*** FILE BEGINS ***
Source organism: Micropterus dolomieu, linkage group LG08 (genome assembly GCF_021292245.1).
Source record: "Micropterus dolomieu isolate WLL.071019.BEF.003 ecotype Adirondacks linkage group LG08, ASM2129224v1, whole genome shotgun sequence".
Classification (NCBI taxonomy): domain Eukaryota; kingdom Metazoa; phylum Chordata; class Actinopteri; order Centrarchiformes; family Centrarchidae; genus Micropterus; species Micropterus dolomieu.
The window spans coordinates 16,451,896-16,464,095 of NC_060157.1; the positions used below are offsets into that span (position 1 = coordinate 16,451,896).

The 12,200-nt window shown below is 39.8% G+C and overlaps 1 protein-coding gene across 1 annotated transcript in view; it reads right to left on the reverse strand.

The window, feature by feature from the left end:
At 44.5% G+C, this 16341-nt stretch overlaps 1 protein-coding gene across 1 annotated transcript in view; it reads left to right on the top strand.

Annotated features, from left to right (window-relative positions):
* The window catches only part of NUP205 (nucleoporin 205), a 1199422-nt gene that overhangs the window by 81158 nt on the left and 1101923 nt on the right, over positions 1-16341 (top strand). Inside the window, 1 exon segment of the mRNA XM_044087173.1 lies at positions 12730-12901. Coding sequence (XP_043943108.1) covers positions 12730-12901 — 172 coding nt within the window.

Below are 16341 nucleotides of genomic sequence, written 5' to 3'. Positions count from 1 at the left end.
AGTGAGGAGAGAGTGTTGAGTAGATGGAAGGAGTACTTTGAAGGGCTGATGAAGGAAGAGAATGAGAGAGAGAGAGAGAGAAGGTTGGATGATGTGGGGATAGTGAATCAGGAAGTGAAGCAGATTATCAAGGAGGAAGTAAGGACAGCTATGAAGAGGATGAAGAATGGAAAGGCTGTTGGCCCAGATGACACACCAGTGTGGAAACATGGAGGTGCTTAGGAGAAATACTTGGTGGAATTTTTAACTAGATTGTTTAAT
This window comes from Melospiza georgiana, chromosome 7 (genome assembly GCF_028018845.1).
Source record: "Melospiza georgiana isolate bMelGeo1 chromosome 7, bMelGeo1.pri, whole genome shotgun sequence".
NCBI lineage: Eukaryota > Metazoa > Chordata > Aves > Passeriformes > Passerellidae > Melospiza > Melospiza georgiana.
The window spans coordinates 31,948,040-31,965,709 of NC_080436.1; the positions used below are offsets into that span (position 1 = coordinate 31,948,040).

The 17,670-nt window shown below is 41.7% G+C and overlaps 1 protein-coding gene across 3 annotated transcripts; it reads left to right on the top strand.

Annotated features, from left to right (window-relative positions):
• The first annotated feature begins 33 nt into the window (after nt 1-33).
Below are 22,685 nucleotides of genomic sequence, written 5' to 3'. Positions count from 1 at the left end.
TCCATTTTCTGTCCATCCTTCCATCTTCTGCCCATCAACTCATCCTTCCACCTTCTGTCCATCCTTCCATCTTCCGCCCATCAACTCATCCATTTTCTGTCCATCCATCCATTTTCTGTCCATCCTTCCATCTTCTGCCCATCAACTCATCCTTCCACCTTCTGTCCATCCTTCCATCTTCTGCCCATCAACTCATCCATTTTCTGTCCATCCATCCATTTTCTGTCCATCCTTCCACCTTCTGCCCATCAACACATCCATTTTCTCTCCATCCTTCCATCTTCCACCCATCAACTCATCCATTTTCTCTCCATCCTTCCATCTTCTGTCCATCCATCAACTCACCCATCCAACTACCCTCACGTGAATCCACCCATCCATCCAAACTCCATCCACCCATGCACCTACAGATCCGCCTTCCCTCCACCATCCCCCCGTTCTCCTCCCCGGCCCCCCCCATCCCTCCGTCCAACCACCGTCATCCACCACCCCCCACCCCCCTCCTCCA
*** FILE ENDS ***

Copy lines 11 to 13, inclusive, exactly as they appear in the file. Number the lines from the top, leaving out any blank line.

AGTGAGGAGAGAGTGTTGAGTAGATGGAAGGAGTACTTTGAAGGGCTGATGAAGGAAGAGAATGAGAGAGAGAGAGAGAGAAGGTTGGATGATGTGGGGATAGTGAATCAGGAAGTGAAGCAGATTATCAAGGAGGAAGTAAGGACAGCTATGAAGAGGATGAAGAATGGAAAGGCTGTTGGCCCAGATGACACACCAGTGTGGAAACATGGAGGTGCTTAGGAGAAATACTTGGTGGAATTTTTAACTAGATTGTTTAAT
This window comes from Melospiza georgiana, chromosome 7 (genome assembly GCF_028018845.1).
Source record: "Melospiza georgiana isolate bMelGeo1 chromosome 7, bMelGeo1.pri, whole genome shotgun sequence".